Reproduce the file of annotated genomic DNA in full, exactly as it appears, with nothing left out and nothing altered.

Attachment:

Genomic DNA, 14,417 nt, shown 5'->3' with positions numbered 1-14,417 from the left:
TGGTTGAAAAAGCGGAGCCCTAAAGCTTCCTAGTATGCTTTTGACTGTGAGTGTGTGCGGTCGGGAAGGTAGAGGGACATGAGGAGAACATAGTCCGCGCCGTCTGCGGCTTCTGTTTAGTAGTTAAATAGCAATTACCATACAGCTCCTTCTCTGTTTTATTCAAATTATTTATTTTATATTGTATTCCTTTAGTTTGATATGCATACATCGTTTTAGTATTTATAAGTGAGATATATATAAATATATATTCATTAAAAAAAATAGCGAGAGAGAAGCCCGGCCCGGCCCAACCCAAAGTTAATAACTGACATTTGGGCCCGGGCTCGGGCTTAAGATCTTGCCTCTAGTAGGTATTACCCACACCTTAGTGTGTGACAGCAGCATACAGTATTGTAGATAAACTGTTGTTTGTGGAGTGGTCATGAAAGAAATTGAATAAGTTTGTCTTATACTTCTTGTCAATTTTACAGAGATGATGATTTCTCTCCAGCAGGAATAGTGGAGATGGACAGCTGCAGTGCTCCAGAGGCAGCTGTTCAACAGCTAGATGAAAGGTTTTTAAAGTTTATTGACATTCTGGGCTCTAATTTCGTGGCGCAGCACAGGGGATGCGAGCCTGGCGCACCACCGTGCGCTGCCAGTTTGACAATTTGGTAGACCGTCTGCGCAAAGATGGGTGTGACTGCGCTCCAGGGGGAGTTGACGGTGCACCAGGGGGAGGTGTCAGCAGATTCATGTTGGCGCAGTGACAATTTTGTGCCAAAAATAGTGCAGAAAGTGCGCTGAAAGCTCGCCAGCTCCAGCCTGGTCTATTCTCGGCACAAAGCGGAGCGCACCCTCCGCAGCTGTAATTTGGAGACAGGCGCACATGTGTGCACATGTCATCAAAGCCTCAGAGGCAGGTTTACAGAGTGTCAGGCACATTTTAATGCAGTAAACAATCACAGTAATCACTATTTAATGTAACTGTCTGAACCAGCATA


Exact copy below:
Genomic DNA, 14,417 nt, shown 5'->3' with positions numbered 1-14,417 from the left:
TGGTTGAAAAAGCGGAGCCCTAAAGCTTCCTAGTATGCTTTTGACTGTGAGTGTGTGCGGTCGGGAAGGTAGAGGGACATGAGGAGAACATAGTCCGCGCCGTCTGCGGCTTCTGTTTAGTAGTTAAATAGCAATTACCATACAGCTCCTTCTCTGTTTTATTCAAATTATTTATTTTATATTGTATTCCTTTAGTTTGATATGCATACATCGTTTTAGTATTTATAAGTGAGATATATATAAATATATATTCATTAAAAAAAATAGCGAGAGAGAAGCCCGGCCCGGCCCAACCCAAAGTTAATAACTGACATTTGGGCCCGGGCTCGGGCTTAAGATCTTGCCTCTAGTAGGTATTACCCACACCTTAGTGTGTGACAGCAGCATACAGTATTGTAGATAAACTGTTGTTTGTGGAGTGGTCATGAAAGAAATTGAATAAGTTTGTCTTATACTTCTTGTCAATTTTACAGAGATGATGATTTCTCTCCAGCAGGAATAGTGGAGATGGACAGCTGCAGTGCTCCAGAGGCAGCTGTTCAACAGCTAGATGAAAGGTTTTTAAAGTTTATTGACATTCTGGGCTCTAATTTCGTGGCGCAGCACAGGGGATGCGAGCCTGGCGCACCACCGTGCGCTGCCAGTTTGACAATTTGGTAGACCGTCTGCGCAAAGATGGGTGTGACTGCGCTCCAGGGGGAGTTGACGGTGCACCAGGGGGAGGTGTCAGCAGATTCATGTTGGCGCAGTGACAATTTTGTGCCAAAAATAGTGCAGAAAGTGCGCTGAAAGCTCGCCAGCTCCAGCCTGGTCTATTCTCGGCACAAAGCGGAGCGCACCCTCCGCAGCTGTAATTTGGAGACAGGCGCACATGTGTGCACATGTCATCAAAGCCTCAGAGGCAGGTTTACAGAGTGTCAGGCACATTTTAATGCAGTAAACAATCACAGTAATCACTATTTAATGTAACTGTCTGAACCAGCATA